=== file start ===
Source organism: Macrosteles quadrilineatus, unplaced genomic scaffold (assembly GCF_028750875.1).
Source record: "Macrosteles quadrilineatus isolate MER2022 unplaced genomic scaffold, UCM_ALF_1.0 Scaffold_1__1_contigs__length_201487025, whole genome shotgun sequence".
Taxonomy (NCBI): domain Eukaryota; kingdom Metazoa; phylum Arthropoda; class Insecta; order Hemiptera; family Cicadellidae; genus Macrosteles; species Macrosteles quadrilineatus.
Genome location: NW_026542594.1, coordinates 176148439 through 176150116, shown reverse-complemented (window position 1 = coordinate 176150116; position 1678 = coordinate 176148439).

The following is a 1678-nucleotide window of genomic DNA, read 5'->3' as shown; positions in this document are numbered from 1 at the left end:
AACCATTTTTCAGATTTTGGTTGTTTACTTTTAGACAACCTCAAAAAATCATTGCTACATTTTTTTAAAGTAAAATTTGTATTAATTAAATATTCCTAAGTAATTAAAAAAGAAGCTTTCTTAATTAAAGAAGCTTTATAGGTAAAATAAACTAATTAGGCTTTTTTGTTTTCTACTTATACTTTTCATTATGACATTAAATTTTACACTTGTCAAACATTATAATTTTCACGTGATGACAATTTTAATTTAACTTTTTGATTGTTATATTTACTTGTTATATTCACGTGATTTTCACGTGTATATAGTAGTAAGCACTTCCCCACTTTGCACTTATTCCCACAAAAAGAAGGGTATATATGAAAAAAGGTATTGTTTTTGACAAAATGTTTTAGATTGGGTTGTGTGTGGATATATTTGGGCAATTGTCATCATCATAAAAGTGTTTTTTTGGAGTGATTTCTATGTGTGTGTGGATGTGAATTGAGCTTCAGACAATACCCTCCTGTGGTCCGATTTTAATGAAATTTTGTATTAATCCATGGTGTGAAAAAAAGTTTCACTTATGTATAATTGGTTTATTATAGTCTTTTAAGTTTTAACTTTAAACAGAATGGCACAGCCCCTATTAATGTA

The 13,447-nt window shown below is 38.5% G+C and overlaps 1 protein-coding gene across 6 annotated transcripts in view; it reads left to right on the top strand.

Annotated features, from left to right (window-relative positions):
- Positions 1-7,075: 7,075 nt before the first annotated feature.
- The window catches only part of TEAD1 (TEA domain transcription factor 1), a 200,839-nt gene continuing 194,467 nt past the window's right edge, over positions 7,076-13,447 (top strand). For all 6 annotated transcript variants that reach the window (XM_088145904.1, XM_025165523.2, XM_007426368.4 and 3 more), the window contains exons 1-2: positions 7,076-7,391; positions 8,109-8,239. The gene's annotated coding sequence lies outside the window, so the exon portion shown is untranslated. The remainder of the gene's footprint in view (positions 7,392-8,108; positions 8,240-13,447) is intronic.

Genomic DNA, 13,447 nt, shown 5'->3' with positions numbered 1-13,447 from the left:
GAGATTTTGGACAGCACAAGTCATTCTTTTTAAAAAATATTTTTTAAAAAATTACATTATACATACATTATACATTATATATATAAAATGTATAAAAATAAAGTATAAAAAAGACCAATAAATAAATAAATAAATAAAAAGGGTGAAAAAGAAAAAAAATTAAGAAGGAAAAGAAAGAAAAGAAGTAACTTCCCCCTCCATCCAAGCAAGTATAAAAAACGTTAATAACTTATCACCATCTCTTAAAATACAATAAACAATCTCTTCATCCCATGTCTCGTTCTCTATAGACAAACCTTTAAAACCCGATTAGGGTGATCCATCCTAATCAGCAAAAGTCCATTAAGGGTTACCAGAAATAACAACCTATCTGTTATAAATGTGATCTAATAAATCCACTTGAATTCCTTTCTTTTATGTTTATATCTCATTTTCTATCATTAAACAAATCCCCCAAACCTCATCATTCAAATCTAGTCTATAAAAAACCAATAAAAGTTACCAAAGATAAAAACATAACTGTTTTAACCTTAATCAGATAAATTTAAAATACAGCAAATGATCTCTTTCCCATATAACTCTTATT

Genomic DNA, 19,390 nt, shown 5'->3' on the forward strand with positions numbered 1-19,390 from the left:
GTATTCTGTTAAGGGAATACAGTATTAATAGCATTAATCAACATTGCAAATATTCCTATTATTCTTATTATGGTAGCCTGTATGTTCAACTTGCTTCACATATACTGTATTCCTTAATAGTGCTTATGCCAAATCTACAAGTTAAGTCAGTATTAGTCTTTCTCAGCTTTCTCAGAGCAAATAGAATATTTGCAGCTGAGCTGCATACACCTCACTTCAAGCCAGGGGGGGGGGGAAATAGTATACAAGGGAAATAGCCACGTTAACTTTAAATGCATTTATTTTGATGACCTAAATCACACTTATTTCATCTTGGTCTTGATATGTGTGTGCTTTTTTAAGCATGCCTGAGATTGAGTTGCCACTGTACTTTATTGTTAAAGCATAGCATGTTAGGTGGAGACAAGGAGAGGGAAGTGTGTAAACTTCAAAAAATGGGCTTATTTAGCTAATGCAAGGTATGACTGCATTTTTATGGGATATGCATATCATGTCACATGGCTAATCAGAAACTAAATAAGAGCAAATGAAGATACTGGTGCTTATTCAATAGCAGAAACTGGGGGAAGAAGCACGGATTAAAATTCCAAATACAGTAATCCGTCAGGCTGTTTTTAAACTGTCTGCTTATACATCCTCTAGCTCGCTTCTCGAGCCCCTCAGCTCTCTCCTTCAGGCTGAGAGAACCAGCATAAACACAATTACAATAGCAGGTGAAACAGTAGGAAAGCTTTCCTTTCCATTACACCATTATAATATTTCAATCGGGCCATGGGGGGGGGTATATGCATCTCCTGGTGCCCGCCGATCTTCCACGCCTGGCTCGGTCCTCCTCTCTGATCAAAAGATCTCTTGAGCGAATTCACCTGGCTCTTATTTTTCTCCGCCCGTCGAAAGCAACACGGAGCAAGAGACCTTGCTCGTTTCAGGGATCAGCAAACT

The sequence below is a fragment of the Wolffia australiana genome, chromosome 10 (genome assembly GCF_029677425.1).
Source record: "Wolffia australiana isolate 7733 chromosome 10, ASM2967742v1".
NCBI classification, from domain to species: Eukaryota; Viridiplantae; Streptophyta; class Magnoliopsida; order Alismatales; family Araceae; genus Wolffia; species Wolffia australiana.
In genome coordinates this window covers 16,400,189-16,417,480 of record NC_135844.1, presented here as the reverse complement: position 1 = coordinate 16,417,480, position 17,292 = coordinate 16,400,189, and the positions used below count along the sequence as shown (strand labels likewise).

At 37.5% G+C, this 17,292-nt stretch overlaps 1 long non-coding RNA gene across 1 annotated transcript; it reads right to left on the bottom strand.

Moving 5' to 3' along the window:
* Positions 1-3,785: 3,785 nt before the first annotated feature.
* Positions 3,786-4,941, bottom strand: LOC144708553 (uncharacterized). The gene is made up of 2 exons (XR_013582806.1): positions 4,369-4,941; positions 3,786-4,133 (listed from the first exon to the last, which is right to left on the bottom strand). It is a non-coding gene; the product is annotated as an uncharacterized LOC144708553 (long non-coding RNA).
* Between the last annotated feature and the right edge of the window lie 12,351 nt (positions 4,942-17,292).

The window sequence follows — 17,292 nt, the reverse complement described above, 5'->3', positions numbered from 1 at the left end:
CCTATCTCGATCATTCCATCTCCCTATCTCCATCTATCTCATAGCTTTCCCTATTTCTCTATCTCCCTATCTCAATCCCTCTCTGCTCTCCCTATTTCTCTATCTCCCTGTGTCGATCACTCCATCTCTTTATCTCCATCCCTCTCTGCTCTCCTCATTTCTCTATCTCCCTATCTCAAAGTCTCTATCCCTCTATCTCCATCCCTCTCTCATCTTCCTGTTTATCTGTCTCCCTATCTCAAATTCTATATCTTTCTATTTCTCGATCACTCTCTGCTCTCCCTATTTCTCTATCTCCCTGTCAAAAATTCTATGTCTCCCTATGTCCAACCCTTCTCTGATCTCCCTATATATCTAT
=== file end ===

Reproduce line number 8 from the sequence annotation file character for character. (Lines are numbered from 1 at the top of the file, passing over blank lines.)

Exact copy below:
Annotated features, from left to right (window-relative positions):